“I did a number of files [last] week where the lenders wanted them approved but the insurers wouldn’t insure them,” Morris Briglio of Verico
The Mortgage Advantage told MortgageBrokerNews.ca. “The insurers aren’t listening to the lenders.”
According to Briglio, he has noticed this sort of pushback from the mortgage default insurers since 2011, but that they have become stricter recently. He believes the B-20 rules are partly to blame.
“CMHC and the private insurers are the ones dictating policies to lenders which shouldn’t be the case because the lenders know how to [underwrite],” he said. “We might as well send applications straight to the insurers; it’s no longer the lenders who have the power.”
According to one broker, this is becoming increasingly common in specific areas.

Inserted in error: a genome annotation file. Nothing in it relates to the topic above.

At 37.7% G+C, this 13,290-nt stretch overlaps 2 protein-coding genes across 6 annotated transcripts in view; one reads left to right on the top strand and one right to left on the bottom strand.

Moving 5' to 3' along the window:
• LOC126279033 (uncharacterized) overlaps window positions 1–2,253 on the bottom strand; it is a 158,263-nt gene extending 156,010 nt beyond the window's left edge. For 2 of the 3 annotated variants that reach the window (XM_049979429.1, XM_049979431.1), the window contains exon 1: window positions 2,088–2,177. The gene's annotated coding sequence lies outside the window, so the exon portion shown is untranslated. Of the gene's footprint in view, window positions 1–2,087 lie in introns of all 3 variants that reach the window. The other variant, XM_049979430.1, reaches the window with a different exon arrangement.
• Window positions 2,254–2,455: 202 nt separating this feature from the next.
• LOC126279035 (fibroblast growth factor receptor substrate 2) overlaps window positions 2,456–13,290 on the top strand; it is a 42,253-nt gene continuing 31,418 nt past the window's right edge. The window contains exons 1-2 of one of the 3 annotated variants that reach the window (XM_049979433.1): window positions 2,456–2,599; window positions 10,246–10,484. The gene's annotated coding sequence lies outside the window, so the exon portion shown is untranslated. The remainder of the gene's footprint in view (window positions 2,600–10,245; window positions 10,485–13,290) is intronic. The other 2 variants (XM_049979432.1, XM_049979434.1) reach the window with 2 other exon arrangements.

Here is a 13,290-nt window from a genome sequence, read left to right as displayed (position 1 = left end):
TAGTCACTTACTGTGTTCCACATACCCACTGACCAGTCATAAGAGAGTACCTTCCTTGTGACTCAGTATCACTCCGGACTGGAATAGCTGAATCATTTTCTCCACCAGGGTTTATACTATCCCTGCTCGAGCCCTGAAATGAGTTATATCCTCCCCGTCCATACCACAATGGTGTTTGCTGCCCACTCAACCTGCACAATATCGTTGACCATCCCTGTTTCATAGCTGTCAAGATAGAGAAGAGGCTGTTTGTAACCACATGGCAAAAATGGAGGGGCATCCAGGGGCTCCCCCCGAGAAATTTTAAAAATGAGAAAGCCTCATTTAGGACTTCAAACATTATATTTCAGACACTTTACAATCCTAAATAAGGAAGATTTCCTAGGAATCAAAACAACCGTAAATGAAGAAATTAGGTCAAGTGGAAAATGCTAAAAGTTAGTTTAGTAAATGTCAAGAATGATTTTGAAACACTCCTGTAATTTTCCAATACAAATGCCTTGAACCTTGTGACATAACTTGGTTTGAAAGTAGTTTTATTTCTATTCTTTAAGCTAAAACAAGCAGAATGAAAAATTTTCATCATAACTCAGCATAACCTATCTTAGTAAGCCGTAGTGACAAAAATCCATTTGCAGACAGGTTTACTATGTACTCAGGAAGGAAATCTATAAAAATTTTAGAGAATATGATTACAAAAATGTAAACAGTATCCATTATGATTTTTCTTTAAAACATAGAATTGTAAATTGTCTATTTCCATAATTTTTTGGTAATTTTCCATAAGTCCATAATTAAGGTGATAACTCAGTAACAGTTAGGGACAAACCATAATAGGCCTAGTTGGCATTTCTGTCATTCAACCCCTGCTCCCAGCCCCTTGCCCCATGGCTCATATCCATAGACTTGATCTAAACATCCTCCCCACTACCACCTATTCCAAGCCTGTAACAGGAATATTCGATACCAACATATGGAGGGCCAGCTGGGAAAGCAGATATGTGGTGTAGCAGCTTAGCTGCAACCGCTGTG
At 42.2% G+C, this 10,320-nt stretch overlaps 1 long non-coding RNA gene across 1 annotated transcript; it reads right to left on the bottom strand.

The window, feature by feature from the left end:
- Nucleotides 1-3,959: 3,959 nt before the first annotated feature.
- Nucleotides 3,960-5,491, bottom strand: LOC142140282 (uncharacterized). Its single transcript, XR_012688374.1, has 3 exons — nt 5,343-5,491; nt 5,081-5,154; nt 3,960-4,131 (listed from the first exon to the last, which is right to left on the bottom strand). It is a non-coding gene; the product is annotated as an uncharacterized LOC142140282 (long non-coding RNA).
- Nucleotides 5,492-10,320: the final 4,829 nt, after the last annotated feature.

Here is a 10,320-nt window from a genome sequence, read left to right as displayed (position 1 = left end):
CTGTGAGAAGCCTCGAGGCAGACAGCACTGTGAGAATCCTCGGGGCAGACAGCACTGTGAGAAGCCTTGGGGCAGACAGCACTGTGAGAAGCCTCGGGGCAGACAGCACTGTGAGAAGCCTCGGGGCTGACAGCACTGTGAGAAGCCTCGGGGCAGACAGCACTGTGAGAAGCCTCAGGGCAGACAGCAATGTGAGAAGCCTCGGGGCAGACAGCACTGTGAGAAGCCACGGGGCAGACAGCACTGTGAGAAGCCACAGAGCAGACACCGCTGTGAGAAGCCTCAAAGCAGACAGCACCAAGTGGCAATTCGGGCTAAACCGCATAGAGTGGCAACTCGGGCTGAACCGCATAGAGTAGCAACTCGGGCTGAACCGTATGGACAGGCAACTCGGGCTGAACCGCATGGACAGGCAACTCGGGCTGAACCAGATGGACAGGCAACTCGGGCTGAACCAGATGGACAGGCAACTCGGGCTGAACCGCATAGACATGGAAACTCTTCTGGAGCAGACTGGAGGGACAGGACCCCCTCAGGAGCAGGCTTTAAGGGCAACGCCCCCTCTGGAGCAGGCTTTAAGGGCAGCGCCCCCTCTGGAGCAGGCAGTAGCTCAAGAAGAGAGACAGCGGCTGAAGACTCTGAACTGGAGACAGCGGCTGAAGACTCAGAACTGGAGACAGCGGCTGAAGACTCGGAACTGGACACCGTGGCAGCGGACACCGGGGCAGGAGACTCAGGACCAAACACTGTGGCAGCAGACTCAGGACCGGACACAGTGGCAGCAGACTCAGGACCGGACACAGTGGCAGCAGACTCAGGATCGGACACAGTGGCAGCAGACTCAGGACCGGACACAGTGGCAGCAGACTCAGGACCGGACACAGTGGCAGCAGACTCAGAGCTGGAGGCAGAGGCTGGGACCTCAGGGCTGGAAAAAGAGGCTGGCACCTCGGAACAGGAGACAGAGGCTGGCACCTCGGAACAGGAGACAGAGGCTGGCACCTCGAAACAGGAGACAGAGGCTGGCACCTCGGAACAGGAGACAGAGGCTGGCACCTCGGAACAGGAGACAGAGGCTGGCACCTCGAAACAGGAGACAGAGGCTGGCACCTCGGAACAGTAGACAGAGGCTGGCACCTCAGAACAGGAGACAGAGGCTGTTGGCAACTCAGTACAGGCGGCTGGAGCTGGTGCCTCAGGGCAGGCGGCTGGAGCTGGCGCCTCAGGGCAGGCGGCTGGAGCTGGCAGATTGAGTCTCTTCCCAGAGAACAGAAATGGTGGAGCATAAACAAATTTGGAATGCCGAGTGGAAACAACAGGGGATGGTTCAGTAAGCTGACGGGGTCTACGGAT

“It’s a moving target at all times,” Jeff Attwooll of Verico
K-W Mortgage Inc. told MortgageBrokerNews.ca. “Insurers in Alberta are looking at deals in a Microscope."
Indeed, at least one mortgage default insurer has already admitted it has tightened its underwriting in the oil-rich province.
“We haven’t pulled out of the market by any means,” Levings told an investor conference hosted by National Bank
in late March. “What we’re doing is we’re looking at the stacked risk factors a lot closer — so people that have higher debt service ratios, that are employed in the oil and gas sector, that may be dependent on one income versus two, that are buying a home with five per cent down — we’re going to take a lot closer look at that deal.”
Still, Briglio – a B.C.-based broker – is noticing the trend outside Alberta.
And even Attwooll, whose business is in Ontario, is encountering similar problems.
“I’m hearing from lenders that insurers are being a lot pickier,” he said.
It’s hard enough getting certain clients approved by lenders, and now brokers are having to deal with more conservative mortgage insurers as well.